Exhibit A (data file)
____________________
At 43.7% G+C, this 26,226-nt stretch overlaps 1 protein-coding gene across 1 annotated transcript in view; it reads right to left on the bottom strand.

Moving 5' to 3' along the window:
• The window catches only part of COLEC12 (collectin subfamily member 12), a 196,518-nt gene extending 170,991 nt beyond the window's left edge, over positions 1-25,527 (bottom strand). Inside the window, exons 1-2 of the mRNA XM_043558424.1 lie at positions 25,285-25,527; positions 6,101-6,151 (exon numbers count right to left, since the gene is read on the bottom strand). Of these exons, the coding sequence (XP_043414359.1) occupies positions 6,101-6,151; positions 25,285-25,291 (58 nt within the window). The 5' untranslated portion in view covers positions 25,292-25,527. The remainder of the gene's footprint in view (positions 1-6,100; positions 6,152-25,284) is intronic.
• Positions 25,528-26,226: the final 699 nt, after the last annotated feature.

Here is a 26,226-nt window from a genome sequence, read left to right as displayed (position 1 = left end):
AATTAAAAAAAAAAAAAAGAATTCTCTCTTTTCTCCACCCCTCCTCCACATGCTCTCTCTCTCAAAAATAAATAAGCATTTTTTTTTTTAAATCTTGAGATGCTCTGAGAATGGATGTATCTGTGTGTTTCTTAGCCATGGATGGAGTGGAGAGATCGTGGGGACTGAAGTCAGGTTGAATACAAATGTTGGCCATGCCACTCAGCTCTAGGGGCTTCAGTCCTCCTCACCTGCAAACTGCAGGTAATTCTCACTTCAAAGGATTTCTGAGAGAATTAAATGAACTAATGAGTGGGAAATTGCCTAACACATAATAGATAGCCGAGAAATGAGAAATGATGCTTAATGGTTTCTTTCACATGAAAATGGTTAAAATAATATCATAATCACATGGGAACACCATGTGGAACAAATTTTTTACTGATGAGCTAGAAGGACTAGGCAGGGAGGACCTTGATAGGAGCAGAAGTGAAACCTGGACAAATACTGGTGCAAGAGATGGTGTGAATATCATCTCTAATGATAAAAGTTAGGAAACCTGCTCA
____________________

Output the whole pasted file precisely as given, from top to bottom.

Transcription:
At 43.7% G+C, this 26,226-nt stretch overlaps 1 protein-coding gene across 1 annotated transcript in view; it reads right to left on the bottom strand.

Moving 5' to 3' along the window:
• The window catches only part of COLEC12 (collectin subfamily member 12), a 196,518-nt gene extending 170,991 nt beyond the window's left edge, over positions 1-25,527 (bottom strand). Inside the window, exons 1-2 of the mRNA XM_043558424.1 lie at positions 25,285-25,527; positions 6,101-6,151 (exon numbers count right to left, since the gene is read on the bottom strand). Of these exons, the coding sequence (XP_043414359.1) occupies positions 6,101-6,151; positions 25,285-25,291 (58 nt within the window). The 5' untranslated portion in view covers positions 25,292-25,527. The remainder of the gene's footprint in view (positions 1-6,100; positions 6,152-25,284) is intronic.
• Positions 25,528-26,226: the final 699 nt, after the last annotated feature.

Here is a 26,226-nt window from a genome sequence, read left to right as displayed (position 1 = left end):
AATTAAAAAAAAAAAAAAGAATTCTCTCTTTTCTCCACCCCTCCTCCACATGCTCTCTCTCTCAAAAATAAATAAGCATTTTTTTTTTTAAATCTTGAGATGCTCTGAGAATGGATGTATCTGTGTGTTTCTTAGCCATGGATGGAGTGGAGAGATCGTGGGGACTGAAGTCAGGTTGAATACAAATGTTGGCCATGCCACTCAGCTCTAGGGGCTTCAGTCCTCCTCACCTGCAAACTGCAGGTAATTCTCACTTCAAAGGATTTCTGAGAGAATTAAATGAACTAATGAGTGGGAAATTGCCTAACACATAATAGATAGCCGAGAAATGAGAAATGATGCTTAATGGTTTCTTTCACATGAAAATGGTTAAAATAATATCATAATCACATGGGAACACCATGTGGAACAAATTTTTTACTGATGAGCTAGAAGGACTAGGCAGGGAGGACCTTGATAGGAGCAGAAGTGAAACCTGGACAAATACTGGTGCAAGAGATGGTGTGAATATCATCTCTAATGATAAAAGTTAGGAAACCTGCTCA